Designing immersive user experiences for children

Simon Krambousanos

29 April 2016

When you design the first app of its kind in Australia – and possibly the world – you’re inevitably faced with uncharted design territory.

This was the scenario facing us with “Okee in Medical Imaging” a revolutionary iOS and Android application built in collaboration with the Royal Children’s Hospital (RCH) in Melbourne.

By definition, designing apps for kids poses a number of challenges.

Girl using Okee app

So too does delivering an immersive and fun experience while also addressing the serious issue of reducing anxiety before a medical imaging procedure.

As with all projects we started with a discovery phase to learn as much about the environment and process as possible. This, along with our previous experience in game design, gave us a great start point.

We also tapped into best practice interaction design, but found empirical guidance to be slim.

We opted for a monthly user-testing cycle throughout the project with test groups comprising an equal split of girls and boys between the ages of four and eight.

We were lucky to have access to great facilities at the RCH with plenty of opportunity for observing extended game play via a one-way mirror and remote cameras.

James Cook & Charlie Pohl from Conduct at RCH

Our iterative testing played a pivotal role in the success of the project.

Here are some of our key findings:

1. Do not underestimate the audience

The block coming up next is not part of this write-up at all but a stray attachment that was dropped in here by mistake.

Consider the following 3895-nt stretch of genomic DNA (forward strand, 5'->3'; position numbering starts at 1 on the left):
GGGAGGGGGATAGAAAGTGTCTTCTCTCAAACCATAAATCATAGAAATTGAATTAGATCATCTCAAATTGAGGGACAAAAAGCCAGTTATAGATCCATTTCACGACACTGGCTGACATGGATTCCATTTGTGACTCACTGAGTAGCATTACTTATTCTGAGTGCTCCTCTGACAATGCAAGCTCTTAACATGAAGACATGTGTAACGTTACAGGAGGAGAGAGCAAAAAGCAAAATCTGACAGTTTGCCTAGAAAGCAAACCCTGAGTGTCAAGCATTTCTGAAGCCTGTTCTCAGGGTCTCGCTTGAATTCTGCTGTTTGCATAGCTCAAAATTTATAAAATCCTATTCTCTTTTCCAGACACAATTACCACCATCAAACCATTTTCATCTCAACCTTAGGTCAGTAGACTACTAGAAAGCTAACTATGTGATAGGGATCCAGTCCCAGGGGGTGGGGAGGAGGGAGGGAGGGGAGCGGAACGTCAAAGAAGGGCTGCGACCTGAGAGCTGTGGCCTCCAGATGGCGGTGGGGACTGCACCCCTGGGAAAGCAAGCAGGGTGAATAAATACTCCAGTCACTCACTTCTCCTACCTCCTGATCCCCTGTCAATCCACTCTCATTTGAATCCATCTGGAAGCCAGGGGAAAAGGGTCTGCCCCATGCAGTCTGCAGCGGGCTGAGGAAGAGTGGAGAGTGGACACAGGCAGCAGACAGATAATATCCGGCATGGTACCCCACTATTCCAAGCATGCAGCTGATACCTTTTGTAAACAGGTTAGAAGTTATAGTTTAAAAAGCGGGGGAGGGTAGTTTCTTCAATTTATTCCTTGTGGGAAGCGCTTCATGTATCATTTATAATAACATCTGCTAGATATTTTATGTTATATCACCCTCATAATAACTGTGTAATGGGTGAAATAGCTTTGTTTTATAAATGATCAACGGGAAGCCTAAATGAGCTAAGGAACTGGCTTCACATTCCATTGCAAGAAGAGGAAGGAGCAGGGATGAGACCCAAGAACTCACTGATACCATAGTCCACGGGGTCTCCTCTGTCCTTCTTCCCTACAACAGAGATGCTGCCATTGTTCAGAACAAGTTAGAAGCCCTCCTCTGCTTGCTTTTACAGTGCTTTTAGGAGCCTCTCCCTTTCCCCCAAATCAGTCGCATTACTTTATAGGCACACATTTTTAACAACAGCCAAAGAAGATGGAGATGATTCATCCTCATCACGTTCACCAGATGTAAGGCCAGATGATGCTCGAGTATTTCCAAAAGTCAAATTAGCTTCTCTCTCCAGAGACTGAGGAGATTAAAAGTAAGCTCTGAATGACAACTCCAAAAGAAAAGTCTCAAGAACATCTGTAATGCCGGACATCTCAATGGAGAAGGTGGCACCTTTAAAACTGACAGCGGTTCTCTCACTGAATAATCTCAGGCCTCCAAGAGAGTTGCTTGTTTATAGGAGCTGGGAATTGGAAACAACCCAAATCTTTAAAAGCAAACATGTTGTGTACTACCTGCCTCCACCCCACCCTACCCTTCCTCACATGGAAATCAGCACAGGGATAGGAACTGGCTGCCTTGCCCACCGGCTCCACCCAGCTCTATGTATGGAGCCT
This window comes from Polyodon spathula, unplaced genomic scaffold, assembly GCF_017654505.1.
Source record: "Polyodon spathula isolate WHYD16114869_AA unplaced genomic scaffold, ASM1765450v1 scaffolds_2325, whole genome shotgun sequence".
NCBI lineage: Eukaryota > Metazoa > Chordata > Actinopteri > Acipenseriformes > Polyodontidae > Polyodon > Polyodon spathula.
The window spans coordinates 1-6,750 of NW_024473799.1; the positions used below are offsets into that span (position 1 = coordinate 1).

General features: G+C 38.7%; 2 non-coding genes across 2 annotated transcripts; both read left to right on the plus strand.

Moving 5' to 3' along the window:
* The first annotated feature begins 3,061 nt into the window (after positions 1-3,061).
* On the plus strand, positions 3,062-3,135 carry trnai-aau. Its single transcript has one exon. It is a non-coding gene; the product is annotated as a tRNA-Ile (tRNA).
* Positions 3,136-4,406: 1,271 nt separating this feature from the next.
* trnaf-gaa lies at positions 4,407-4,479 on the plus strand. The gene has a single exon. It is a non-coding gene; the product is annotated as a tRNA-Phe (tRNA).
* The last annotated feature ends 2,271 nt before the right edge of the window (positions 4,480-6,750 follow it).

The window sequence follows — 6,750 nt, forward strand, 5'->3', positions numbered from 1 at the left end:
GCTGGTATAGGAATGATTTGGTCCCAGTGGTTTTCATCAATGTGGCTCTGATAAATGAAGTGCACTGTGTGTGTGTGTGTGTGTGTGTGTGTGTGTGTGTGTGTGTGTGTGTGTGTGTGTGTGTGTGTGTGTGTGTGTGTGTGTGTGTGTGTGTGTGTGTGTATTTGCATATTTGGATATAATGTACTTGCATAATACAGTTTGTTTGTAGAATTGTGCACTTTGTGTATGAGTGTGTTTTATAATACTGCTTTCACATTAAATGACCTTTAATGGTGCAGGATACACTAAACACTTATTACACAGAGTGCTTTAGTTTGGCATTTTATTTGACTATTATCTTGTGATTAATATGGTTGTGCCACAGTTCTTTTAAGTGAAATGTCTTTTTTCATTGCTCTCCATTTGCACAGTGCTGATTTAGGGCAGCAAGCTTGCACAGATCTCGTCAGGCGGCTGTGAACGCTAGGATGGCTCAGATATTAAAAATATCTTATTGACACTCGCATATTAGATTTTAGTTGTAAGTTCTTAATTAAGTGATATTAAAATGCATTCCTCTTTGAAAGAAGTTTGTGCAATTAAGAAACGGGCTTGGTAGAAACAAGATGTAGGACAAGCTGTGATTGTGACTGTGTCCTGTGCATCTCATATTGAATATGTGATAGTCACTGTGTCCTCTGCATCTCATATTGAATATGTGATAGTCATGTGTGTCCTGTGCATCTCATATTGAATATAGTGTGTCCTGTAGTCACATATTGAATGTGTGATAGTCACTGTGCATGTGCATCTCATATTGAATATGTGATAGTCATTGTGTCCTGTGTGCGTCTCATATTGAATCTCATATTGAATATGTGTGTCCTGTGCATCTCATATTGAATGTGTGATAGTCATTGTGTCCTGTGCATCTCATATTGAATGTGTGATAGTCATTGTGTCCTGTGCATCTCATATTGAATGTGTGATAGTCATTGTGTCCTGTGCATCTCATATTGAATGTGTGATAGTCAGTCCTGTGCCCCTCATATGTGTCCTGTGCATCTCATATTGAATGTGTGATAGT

Never underestimate the cognitive and motor skills of four to eight-year olds!

Our initial game concepts were too simplistic. As a result ‘replayability’, and therefore education, suffered. We found the audience loved a challenge and simple games were not the way to go.

We began with a major focus on big clear buttons. We were amazed to find that even the youngest test participants were familiar with gesture-based interactions and the iPad accelerometer.

They became frustrated when they weren’t available for all the major interactions. We removed the chrome.

2. You are not the user

As Jakob Nielsen famously said, “One of usability’s most hard-earned lessons is that“you are not the user.” This is our mantra.

However we reviewed the prototype in the studio with our big adult hands. At the first test session the children couldn’t pinch and zoom fully.

It was an a-ha moment and a wake up call for us.

3. The approach to game play varies with age and gender

We quickly discovered that smaller children would place the iPad on the table or the ground and use their fingers to touch. Older children held the device more like an adult.

We also found that while young girls want to solve things young boys want to bash things!

We amended our game scenarios to support these varied contexts of use.

4. User ‘failure’ leads to insight

When we opened up time for free play and discovery it was very tempting to step in and assist the children when they failed a task.

Resisting this temptation allowed us to evaluate where failure motivated further attempts to complete tasks and where game design was simply not intuitive.

Girl using Okee app

5. Reward often

We learned quickly to match game interactions with the attention span of the children. We evolved short, snappy animations with sounds at key moments.

Ultimately, more starbursts equal more smiles.

Further reading

Our presentation on Okee in Medical Imaging at UX Australia 2015

Listen to podcast by True North –

facebook feedback – From RCH

joanna cowie: ‘My kids LOVE this app! Definitely helped prepare my four and a half year old for an MRI without general anaesthetic – he was so excited about it and happily told anyone who would listen! (Would be great for adults who were a little uneasy too) Thanks Okee!’

tania carstein: ‘My seven year old Son loves Okee and it made him understand all the tests he is going to have and his MRI Brain scan that’s coming up. He enjoys the games and enjoyed the information it gave him on his scans…It’s even a good laugh watching him practice holding his breath.’

next up The evolution of lean UX and design thinking

Paul Blake